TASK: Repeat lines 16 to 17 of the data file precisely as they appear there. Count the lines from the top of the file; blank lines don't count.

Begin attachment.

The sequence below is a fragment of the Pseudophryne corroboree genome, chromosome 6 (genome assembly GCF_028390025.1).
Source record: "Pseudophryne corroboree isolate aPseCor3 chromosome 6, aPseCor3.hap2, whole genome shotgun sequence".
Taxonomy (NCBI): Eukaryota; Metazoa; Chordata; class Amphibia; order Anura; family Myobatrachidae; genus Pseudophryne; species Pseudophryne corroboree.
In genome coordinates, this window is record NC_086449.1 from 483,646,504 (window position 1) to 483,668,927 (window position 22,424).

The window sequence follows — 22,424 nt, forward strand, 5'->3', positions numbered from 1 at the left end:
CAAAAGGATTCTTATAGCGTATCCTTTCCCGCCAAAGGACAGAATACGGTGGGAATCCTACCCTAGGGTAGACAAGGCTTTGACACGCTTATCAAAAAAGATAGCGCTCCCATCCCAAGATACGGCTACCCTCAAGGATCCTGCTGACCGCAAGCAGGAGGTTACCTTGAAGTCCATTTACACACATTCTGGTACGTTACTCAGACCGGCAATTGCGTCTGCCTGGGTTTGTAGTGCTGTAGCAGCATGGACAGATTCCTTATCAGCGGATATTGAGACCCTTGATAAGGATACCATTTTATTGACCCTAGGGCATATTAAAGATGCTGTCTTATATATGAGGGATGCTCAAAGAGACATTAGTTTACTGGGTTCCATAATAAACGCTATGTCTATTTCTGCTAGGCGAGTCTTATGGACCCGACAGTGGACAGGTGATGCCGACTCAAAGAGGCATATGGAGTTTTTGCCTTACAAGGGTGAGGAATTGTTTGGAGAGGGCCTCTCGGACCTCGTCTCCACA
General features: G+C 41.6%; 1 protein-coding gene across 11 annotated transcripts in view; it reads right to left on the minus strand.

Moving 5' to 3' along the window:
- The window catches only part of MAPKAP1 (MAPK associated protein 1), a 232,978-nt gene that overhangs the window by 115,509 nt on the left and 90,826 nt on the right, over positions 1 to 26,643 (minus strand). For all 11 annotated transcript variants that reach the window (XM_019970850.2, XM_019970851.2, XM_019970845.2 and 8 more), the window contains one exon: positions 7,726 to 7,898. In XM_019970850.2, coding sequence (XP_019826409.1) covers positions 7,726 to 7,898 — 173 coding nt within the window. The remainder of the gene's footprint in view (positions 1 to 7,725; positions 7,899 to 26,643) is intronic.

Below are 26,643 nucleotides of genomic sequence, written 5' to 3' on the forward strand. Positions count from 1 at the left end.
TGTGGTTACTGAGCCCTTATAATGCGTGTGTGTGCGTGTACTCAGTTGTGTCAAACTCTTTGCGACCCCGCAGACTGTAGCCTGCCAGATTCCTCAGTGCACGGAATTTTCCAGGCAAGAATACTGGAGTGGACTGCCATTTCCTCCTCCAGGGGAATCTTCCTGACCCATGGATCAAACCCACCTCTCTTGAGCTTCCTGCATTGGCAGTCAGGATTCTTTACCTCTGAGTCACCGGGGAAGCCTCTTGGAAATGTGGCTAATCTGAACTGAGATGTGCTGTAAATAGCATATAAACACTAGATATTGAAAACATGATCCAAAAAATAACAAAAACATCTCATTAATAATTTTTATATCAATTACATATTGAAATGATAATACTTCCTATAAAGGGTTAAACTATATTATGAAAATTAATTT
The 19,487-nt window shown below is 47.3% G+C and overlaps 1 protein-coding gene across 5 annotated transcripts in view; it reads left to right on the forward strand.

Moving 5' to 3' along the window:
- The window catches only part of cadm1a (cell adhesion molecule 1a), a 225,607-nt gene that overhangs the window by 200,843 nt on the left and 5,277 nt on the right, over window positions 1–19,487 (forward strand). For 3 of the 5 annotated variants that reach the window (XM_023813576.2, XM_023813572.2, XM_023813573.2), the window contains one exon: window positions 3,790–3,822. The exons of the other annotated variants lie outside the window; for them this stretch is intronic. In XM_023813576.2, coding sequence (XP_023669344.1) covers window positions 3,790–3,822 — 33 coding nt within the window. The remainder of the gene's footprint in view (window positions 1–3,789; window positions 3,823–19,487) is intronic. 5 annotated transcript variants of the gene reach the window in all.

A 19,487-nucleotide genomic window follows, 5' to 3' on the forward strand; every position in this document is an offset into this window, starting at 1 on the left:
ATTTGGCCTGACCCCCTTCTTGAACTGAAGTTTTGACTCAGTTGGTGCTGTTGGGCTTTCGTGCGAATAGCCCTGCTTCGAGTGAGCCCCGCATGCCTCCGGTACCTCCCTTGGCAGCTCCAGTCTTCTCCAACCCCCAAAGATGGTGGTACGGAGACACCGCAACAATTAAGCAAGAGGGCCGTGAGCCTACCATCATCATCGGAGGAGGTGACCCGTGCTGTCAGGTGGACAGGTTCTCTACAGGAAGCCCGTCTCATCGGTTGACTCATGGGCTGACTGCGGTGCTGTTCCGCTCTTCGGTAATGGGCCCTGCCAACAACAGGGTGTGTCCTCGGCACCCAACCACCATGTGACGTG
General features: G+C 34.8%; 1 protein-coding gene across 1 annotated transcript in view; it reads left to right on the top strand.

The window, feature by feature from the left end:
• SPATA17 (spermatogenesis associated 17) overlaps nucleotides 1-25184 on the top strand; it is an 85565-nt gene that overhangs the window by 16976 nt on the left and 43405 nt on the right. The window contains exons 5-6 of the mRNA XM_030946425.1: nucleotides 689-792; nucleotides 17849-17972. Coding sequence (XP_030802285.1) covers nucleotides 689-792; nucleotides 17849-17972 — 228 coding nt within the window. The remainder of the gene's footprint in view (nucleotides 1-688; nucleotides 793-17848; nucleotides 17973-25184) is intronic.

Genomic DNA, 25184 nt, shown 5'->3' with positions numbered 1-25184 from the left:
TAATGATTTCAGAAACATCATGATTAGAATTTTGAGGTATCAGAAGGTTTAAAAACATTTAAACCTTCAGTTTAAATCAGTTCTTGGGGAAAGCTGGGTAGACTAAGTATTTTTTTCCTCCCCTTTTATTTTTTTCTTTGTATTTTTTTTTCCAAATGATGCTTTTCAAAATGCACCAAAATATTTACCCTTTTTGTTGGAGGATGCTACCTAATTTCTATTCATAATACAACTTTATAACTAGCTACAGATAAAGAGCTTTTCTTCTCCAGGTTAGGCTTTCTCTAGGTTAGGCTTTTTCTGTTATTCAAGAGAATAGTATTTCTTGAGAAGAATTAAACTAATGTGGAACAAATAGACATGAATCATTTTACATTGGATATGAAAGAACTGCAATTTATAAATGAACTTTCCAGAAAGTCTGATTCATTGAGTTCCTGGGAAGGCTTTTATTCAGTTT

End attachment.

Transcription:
ATTTGGCCTGACCCCCTTCTTGAACTGAAGTTTTGACTCAGTTGGTGCTGTTGGGCTTTCGTGCGAATAGCCCTGCTTCGAGTGAGCCCCGCATGCCTCCGGTACCTCCCTTGGCAGCTCCAGTCTTCTCCAACCCCCAAAGATGGTGGTACGGAGACACCGCAACAATTAAGCAAGAGGGCCGTGAGCCTACCATCATCATCGGAGGAGGTGACCCGTGCTGTCAGGTGGACAGGTTCTCTACAGGAAGCCCGTCTCATCGGTTGACTCATGGGCTGACTGCGGTGCTGTTCCGCTCTTCGGTAATGGGCCCTGCCAACAACAGGGTGTGTCCTCGGCACCCAACCACCATGTGACGTG
General features: G+C 34.8%; 1 protein-coding gene across 1 annotated transcript in view; it reads left to right on the top strand.